That's far from her only column on Browder; in fact, she has become downright obsessive. Throughout the past year, Komisar has targeted the man as the number one enemy of humanity. (If you type "Lucy Komisar" into Google right now, the first auto-completion will be "Browder.") She also assails the New York Review of Books as "fake news"
because they published something pro-Browder.
These days, she even writes for Russian Insider
, which carries the logo "Fake News Fighters." The comments engendered by that article deserve some mention:
The more that comes out about this the better. It proves that the USA (the State) is no more than an enforcement and money-laundering arm of the US (often Jew) Oligarchs.
Browder threw his accountant and minor accomplice in crime out of the escape car to slow down the pursuit vehicle. It is an old Odessa Fake Jew Mafia trick. Browder never even met Magnitsky by the way.
The Khazar fake jews are a tribe of shape-shifters.
Clearly, the St. Petersburg troll factory provided these remarks. The other stories on that site are devoted to extreme hatred of America, lies about Hillary Clinton, and slavish devotion the the Cult of Putin. Yet Komisar has no problem writing for this forum. One wonders why she is so devoted to insuring that Russian oligarchs can't spread their corruption to other countries. (Most oligarchs consider their homeland to be an unbearable shithole.)
Komisar used to write for periodicals like In These Times
and The Nation
. Now she does Sputnik
Lowering the Barr.
I had hoped not to mention the Roseanne Barr controversy, since I never cared for the original iteration of her show and have no intention of watching the Grand Return. But someone named Gus Ironic Conquistador has been collecting her more outlandish tweets, and I must admit: This woman has gone nuts in a most impressive fashion
Speaking of Soros...
As you may have noticed, I didn't show up at the DC anti-gun rally. If George continues to be so damned cheap, I refuse to work for him. When I lived in California, anyone doing a "crisis actor" gig could expect a catered lunch. But out here on the east coast, we're practically forced to brown-bag it. I am a professional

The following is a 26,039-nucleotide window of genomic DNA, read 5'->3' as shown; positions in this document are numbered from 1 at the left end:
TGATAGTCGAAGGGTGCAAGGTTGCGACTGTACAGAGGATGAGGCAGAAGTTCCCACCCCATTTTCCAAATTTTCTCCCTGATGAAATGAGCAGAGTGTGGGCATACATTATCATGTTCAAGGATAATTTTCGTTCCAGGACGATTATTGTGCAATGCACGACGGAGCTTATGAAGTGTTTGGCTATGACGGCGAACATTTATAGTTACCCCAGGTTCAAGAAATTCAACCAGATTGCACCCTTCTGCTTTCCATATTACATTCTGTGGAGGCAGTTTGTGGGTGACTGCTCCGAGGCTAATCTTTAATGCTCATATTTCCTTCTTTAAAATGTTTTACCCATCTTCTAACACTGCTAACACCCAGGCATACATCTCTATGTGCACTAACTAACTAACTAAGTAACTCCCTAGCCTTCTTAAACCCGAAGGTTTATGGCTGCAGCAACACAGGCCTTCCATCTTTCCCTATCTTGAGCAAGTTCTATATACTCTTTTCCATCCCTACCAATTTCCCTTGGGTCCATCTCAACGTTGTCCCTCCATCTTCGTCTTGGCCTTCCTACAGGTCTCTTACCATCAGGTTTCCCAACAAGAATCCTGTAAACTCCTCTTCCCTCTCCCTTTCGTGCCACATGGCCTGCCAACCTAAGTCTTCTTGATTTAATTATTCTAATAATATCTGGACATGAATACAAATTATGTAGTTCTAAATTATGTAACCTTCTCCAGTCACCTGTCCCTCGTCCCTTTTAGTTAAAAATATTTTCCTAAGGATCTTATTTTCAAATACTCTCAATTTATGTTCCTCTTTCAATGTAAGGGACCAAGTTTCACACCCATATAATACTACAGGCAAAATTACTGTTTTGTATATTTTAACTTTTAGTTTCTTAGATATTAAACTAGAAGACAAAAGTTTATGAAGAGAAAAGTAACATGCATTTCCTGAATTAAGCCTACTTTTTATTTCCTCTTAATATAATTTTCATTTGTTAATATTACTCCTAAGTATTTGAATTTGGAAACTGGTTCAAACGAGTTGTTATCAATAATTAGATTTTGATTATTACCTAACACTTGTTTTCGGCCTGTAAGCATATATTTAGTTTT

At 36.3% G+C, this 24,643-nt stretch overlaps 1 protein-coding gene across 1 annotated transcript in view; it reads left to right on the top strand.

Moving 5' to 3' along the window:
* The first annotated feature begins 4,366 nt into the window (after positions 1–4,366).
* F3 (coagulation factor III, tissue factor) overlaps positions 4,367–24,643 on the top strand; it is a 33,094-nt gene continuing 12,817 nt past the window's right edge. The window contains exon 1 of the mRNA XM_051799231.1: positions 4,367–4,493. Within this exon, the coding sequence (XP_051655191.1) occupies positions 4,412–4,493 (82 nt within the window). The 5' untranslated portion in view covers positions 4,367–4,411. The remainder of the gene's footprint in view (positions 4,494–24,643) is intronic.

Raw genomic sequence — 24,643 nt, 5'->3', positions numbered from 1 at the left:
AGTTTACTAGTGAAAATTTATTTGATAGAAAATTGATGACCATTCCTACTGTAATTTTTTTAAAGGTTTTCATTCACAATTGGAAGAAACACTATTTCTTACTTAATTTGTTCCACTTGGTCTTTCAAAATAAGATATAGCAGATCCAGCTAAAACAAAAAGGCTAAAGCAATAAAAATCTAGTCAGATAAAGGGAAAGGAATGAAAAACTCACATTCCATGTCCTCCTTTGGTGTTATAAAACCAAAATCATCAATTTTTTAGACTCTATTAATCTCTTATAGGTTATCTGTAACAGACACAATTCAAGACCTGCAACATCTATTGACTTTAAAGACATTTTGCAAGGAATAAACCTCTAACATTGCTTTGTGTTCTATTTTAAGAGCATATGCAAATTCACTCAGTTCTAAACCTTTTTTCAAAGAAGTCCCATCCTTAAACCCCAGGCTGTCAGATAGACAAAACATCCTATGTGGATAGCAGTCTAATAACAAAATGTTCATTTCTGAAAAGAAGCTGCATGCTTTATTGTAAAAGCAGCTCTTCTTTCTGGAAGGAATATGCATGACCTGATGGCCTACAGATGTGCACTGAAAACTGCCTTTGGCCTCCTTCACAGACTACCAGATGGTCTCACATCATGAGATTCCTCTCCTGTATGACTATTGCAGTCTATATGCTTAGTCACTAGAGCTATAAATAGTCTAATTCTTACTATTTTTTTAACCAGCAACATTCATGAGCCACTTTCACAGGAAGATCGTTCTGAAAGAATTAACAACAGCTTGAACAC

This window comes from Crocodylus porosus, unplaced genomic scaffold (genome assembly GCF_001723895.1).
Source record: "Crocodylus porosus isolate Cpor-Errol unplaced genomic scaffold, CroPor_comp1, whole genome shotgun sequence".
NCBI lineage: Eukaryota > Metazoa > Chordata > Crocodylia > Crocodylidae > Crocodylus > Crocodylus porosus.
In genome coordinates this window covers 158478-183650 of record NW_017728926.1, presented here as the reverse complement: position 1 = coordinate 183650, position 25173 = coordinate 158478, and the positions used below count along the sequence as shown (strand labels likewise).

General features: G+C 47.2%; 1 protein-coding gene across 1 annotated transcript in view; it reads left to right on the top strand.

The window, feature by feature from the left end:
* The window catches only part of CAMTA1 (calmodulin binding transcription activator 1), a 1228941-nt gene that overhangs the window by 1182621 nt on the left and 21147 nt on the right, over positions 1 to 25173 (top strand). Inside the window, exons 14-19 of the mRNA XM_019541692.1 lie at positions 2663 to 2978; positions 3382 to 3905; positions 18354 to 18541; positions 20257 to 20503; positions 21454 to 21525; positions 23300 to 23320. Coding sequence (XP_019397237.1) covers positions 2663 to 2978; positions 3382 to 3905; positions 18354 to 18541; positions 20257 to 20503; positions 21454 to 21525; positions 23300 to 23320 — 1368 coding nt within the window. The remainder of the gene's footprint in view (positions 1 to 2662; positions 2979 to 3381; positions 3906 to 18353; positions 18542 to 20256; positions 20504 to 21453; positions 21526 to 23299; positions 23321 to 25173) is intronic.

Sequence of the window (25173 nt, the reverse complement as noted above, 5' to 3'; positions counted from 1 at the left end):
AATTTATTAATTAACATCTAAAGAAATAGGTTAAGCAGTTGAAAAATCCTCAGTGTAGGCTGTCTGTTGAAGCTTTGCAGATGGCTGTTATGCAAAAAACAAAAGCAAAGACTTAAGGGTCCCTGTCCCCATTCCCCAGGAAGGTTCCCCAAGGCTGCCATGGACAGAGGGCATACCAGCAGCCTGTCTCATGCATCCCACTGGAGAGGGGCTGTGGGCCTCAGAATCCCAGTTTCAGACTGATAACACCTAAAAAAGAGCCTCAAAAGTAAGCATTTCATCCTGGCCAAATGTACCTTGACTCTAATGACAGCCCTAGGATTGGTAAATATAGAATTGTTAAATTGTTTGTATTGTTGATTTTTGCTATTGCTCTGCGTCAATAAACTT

, goddammit! If I'm going to bus down to DC for a day-long protest gig, the least Georgie can do is spring for some Five Guys.
Maybe it's time to turn in my SCAG card. (SCAG: Screen Crisis Actors Guild.)
Last night on MSNBC, Roger Stone's acolyte Sam Nunberg pledged his continuing fealty to His Rogerness, even though the Trickster King
rewards fealty with a pipe wrench to the teeth:
The Daily Beast reports that Stone unloaded on Nunberg on his personal Instagram account this week, and wrote a post in which he called out Nunberg for being a “lying assh*le” and a “psycho.”
In a separate video posted on Instagram, Stone said that Nunberg’s claims that he made about Stone’s connection with WikiLeaks founder Julian Assange were the result of rampant drug abuse.
“Sam Nunberg is a cocaine addict,” Stone said. “And any news organization that takes anything he said seriously is courting a serious lawsuit. Coke head.”
My take? Nunberg blurted out more than he intended during his notorious "meltdown" tour of the cable news shows. On that occasion, as you may recall, he admitted that he despised Trump, who (said Nunberg) had treated both Nunberg and Stone abominably. Alas, we got no further details about what Stone has said in private about Trump. In public, Stone -- for whatever reason -- continues to play the game Trump's way, even if doing so requires him to say nasty things about everyone else.
Perhaps the Mikhail Lesin story has caused certain individuals to feel a certain degree of fear and termbling.